In the dim light of a cold, rainy December afternoon, the Washington, D.C. Central Detention Facility stands as a dull colossus at the edge of the city’s grimy southeast corridor. Situated on a campus of similarly weathered municipal structures, the hulking flesh-tone edifice’s exterior has been worn dark gray in splotches under its boxy windows, a visual testament to a troubled history that has included rampant overcrowding, health department citations for roach and rat infestation, and an occasional lack of running water since it opened in 1976. The building is bunkered on one side by a 30-foot wall topped with razor wire and watched over by a massive guard tower.

Getting to the prison’s administrative offices requires negotiating a maze of brightly lit, white-brick hallways, being buzzed through a series of clanging metal doors, and passing by several holding cells filled with bored prisoners. Here, just down the hall from the prison chapel, Dennis Sobin shuffles into a small, windowless office with a stack of documents and music books clutched under his arm, a tattered orange jumpsuit hanging loosely on his gaunt frame, and a pair of black dress loafers on his feet. Sobin has been at the D.C. jail for more than a month and isn’t up for release until mid-April, but on this afternoon, his bright mood stands in stark contrast to the oppressive dreariness all around him. He drops the books on a desk and holds up a thick sheaf of handwritten notes.

“I’ll show you some things I’m doing here, just to show you the volume of what I’ve accomplished already,” he says, running a thumb through his papers. “This is 300 pages of a book I’m writing called Artists in Prison: Understanding and Helping Them. I’m going to do a second book while I’m here called From Prison to the Kennedy Center: Ex-Prisoners and Prisoners in the National Spotlight.

Sobin, 65, has spent the last six years running the Prisons Foundation, an organization he founded to promote music and arts programs for inmates. He conceived it while incarcerated in Florida and Virginia from 1992 to 2003 after being found guilty on charges of sexual performance of a child, racketeering, and bank fraud, all of which he denies to this day.

“I got there and said, ‘Now I’m here, what do I want to do?’ ” When Sobin speaks, he leans sharply forward. His eyes, sunk deep into his head behind a bulbous nose, dart around vigorously. “I had always been a guitar strummer and loved music, but said, ‘This is an opportunity to learn seriously.’ There were lifers there who were able to duplicate Jimi Hendrix and Eric Clapton.” Sobin dedicated himself to guitar in prison, recording a CD of his songs there and giving lessons to other inmates. He noticed the calming effect music had on otherwise troubled souls. “If you’re creating music, you’re dealing with personal issues. The blues and rock’n’roll are a way of expressing your feelings and resolving your problems. Your whole personality can change.”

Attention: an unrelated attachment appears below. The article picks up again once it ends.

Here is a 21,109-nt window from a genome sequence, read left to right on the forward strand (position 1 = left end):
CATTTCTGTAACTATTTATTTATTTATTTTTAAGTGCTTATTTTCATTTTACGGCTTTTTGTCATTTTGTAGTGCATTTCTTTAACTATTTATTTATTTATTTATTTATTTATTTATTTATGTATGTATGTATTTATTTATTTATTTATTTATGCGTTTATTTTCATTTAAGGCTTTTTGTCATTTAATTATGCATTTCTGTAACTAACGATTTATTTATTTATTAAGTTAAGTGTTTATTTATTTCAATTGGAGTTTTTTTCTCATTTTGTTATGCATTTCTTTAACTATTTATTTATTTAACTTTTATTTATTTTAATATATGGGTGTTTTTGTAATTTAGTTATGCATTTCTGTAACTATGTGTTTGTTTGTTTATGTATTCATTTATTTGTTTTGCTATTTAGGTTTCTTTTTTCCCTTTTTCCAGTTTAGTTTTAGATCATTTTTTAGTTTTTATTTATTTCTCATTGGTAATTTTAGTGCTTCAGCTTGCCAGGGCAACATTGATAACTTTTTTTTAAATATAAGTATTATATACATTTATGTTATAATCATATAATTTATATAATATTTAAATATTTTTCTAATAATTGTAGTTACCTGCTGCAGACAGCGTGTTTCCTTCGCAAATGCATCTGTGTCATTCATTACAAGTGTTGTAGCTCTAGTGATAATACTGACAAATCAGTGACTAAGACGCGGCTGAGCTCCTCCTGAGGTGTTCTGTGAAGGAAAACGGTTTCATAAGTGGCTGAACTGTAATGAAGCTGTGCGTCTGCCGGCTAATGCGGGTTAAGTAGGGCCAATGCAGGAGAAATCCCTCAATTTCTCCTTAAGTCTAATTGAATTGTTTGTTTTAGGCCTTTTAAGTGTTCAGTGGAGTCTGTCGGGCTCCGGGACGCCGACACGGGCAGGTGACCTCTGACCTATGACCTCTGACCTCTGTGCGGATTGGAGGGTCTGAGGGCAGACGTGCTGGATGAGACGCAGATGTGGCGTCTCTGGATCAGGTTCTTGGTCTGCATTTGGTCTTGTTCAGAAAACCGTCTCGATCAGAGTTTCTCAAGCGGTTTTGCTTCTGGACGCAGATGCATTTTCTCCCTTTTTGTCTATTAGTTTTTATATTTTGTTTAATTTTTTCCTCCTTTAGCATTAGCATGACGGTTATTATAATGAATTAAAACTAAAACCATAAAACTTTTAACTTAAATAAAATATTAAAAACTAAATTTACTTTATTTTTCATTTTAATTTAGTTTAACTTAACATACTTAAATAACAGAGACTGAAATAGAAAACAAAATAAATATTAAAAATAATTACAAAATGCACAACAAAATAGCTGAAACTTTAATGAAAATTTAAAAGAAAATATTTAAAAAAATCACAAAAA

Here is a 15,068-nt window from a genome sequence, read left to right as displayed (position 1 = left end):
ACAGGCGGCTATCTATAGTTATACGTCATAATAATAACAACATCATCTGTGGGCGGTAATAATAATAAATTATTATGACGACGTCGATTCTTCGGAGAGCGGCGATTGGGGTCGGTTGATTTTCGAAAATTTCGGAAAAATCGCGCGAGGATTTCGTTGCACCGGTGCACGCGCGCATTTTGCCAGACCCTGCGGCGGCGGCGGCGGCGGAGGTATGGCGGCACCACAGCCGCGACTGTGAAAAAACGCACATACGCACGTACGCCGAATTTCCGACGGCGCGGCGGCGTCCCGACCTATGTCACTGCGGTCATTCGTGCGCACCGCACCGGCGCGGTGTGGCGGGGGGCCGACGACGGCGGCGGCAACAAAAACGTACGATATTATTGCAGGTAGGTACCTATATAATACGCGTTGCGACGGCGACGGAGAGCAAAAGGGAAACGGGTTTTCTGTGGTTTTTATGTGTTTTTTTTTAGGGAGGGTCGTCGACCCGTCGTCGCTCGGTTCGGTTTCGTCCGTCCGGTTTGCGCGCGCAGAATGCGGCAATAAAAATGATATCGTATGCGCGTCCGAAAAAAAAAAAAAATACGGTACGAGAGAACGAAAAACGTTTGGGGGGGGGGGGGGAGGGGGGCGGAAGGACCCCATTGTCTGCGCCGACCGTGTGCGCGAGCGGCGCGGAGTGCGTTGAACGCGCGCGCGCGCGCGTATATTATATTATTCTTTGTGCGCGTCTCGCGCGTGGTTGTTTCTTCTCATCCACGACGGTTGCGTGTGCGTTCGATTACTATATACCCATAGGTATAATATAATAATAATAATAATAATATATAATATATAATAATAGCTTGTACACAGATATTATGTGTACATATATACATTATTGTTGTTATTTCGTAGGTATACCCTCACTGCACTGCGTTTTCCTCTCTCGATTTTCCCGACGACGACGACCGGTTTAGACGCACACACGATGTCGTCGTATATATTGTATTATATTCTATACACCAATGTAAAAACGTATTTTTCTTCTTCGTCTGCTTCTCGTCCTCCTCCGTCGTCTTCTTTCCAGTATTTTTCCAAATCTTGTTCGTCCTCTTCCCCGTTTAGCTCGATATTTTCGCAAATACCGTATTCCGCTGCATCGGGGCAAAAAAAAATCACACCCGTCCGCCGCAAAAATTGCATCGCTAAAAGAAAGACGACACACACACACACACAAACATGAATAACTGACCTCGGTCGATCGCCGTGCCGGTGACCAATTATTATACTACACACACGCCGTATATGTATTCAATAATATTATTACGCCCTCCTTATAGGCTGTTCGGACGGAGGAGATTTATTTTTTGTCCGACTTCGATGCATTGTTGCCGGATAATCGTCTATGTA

From behind bars, Sobin finished a memoir, Doing Time in Waltz Time: A Memoir of Ten Years in Prison Playing and Teaching Music, and upon his release, started the Prisons Foundation, on whose board sits activist-writer Paul Krassner and historian Howard Zinn. Kevin Horrocks, the foundation’s resource director, did two years in prison and was inspired by Sobin’s tale.

“He’s the best living example of the ways art, and in this case music, can salvage people,” says Horrocks.

Among other activities, the Prisons Foundation sells the artwork of prisoners through the Prison Art Gallery in D.C. and puts on an annual show at the Kennedy Center featuring music, poetry, and drama written and performed by prisoners and ex-prisoners. Sobin has also played numerous benefit gigs in conjunction with organizations such as Jail Guitar Doors, founded by British agit-folkie Billy Bragg, which donates musical instruments to prisons. Sobin is currently serving six months for violating an order of protection filed by his son, who works at City Hall in D.C. Sobin was arrested, he says, when he came to City Hall to testify at a public hearing on alternatives to incarceration.

“I’ve actually written an operetta while I’ve been here called Busted at City Hall, based on my case,” he says. “It’s a comedy because what happened to me, you just wouldn’t believe it was being taken seriously.”

Read the entire story in the May issue of SPIN, on newsstands now!


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